A reader writes:
These reader emails really hit a chord with me. I too am a member of the closet. My husband and I often muse, while smoking pot, that the only thing we are doing wrong is breaking the law. If that is the only wrong you are committing it seems clear that it's not your behavior that needs to be re-evaluated, but the law itself. I have been slowly coming out of the pot closet over the past few years and it has been a nice surprise to see how many people give that knowing little smile and say, "me too".
I'm 41 years old and a contract manager with a government agency. Treasurer for the PTA. Father of two active boys. The funny thing is, I am only in the closet professionally and where the parenting thing makes it an issue. Most of my friends, who are also professionals, are in the same position as me. We work hard, handle our business, and see no logical reason why this particular drug should be not just illegal, but as heavily stigmatized as it currently is.
I’m a middle-aged woman, college educated and married over 20 years to a public servant (who doesn’t indulge) and we have two teenage kids. I volunteer for a host of community organizations, attend lots of local youth athletic events, and by all accounts I’m an engaged community member.
By day I run a local non-profit, but on the occasional Friday night after a long and tiresome work week, and only when the kids aren’t home, I go in the bathroom, open the window a crack, and mom lights up a little pink, sparkly pipe and smokes the ganj, falling into the most blissful, relaxed state ever.
I'm 68.4 years old, and I'm in the MaryJane closet too. If I got busted, I'd lose a lot. Michigan has medical marijuana now, and I have some minor medical things that might qualify: migraines, for instance. But I don't just need it, I LIKE it, and it seems harmless enough. It even revs up my libido.
All of your recent postings on marijuana have inspired me to write a research paper for my college English class on why marijuana should be legalized. BTW - I'm 33, I've never used drugs, and I don't drink either. (Aside from only had two sips of beer in high school.) I have been high though many times when I was a kid; a very weird side affect of asthma medication.
I am a 25 year old married man, college graduate, eventual grad school student. Got a good/stable job working with my father, active in my Church and all around nice guy. I also enjoy marijuana in moderation. It does not make me lazy. I do not have to have it. I only do it on one or two nights a week. But I enjoy it. It makes the nights I do it all the more enjoyable. It adds zest to life. I am a lover of film and music and it makes my viewing/listening all the more life affirming.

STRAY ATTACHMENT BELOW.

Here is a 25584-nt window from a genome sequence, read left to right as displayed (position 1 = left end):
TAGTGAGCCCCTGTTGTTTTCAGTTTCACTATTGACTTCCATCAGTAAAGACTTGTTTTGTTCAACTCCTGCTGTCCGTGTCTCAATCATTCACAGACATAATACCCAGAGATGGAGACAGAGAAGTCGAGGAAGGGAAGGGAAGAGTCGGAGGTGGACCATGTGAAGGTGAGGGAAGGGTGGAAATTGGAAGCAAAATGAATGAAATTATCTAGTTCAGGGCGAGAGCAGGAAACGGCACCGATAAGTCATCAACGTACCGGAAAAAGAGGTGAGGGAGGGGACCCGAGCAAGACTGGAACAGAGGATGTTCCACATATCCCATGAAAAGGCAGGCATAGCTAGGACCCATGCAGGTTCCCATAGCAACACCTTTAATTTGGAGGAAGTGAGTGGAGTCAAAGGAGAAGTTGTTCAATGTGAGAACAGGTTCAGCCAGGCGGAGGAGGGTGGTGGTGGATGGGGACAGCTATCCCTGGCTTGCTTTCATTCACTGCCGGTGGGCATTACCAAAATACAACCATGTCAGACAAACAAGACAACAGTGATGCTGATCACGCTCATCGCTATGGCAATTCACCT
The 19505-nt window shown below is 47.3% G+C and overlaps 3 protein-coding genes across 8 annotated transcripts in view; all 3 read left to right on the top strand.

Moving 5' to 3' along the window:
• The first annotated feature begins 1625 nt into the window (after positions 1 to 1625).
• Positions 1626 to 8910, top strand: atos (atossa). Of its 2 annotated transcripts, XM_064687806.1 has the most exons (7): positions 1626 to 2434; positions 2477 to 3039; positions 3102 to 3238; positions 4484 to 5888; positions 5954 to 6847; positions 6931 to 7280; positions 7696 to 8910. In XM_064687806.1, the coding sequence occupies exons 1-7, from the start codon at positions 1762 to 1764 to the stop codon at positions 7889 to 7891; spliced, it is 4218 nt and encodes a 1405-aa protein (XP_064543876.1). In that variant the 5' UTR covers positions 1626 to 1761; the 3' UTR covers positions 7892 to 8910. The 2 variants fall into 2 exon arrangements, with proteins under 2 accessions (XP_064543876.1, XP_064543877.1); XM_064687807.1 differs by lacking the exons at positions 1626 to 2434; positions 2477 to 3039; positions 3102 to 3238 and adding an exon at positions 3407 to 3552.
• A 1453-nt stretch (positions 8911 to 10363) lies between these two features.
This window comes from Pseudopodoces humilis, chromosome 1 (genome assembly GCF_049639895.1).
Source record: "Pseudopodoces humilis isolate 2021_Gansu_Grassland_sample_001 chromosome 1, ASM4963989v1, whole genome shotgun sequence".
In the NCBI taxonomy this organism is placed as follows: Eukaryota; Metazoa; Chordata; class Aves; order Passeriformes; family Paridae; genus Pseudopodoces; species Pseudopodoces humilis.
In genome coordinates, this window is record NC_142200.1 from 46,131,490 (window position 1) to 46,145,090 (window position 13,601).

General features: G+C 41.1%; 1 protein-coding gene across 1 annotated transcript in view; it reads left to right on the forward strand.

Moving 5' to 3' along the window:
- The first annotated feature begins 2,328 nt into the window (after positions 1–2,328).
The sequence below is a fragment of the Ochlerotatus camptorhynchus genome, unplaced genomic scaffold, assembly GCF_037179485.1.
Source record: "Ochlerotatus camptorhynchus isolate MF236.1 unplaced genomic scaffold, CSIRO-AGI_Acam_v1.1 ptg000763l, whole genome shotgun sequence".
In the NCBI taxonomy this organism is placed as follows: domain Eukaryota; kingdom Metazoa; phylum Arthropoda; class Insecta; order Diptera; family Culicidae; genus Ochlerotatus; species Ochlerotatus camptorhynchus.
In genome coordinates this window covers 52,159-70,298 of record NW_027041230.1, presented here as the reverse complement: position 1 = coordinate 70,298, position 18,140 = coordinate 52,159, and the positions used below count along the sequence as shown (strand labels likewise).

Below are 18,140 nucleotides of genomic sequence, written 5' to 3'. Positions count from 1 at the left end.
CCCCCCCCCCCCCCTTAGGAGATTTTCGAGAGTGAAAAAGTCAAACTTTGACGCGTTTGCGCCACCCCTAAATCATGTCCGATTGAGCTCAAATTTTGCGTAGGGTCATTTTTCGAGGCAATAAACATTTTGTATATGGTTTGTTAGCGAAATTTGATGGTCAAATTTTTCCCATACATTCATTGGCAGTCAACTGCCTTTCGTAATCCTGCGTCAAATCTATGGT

At first I kept it on the hush. But I am becoming more outspoken about my use of it. I have the luxury of not being drug tested so I figure I might as well do my part in chipping away at the stereotypes cast upon marijuana users.
I fear it's a losing battle. Millions of responsible adults (parents and professionals) smoke, but we can't admit it even to one another. We play the game of telling our kids that "drugs are bad," meanwhile we've got a stash out in the garage that we move around to a different hiding place every week or so.
And Obama plays the same game. "Weed is bad. I did it before, but I was young and stupid and without direction. Now I'm smart and enlightened and have realized the error of my ways." Far as we know, he's down in the White House basement at night, getting high with Reggie Love and playing video games. White House cocktail parties; no problem. Just don't say you like to get high. On this issue, unfortunately, Obama shows no spine.
The problem Obama, or any politician, has with this issue is trying to decipher the mixed messages they get from us. The crowd behind Obama at his town hall meeting laughed and smiled at his nod/wink opening comments about legalization. But that same crowd applauded enthusiastically when he said that he was not going to even consider it.
I agree that pot heads need to "come out of the closet" if real marijuana law reform is ever going to happen. As it is, I live in Massachusetts where we just passed a law decriminalizing up to one ounce of pot. Now, not only can I smoke pot without fear of incarceration -- it has also allowed me to "come out" publicly as a smoker. When I go out for drink with co-workers and they comment on my lack of drinks, I simply say that I prefer marijuana because it's less debilitating (at least for me). This still takes people aback a bit, but they'll get used to it. It's been incredibly liberating.
(Photo: from CNBC's marijuana gallery here.)
We want to hear what you think about this article. Submit a letter to the editor or write to firstname.lastname@example.org.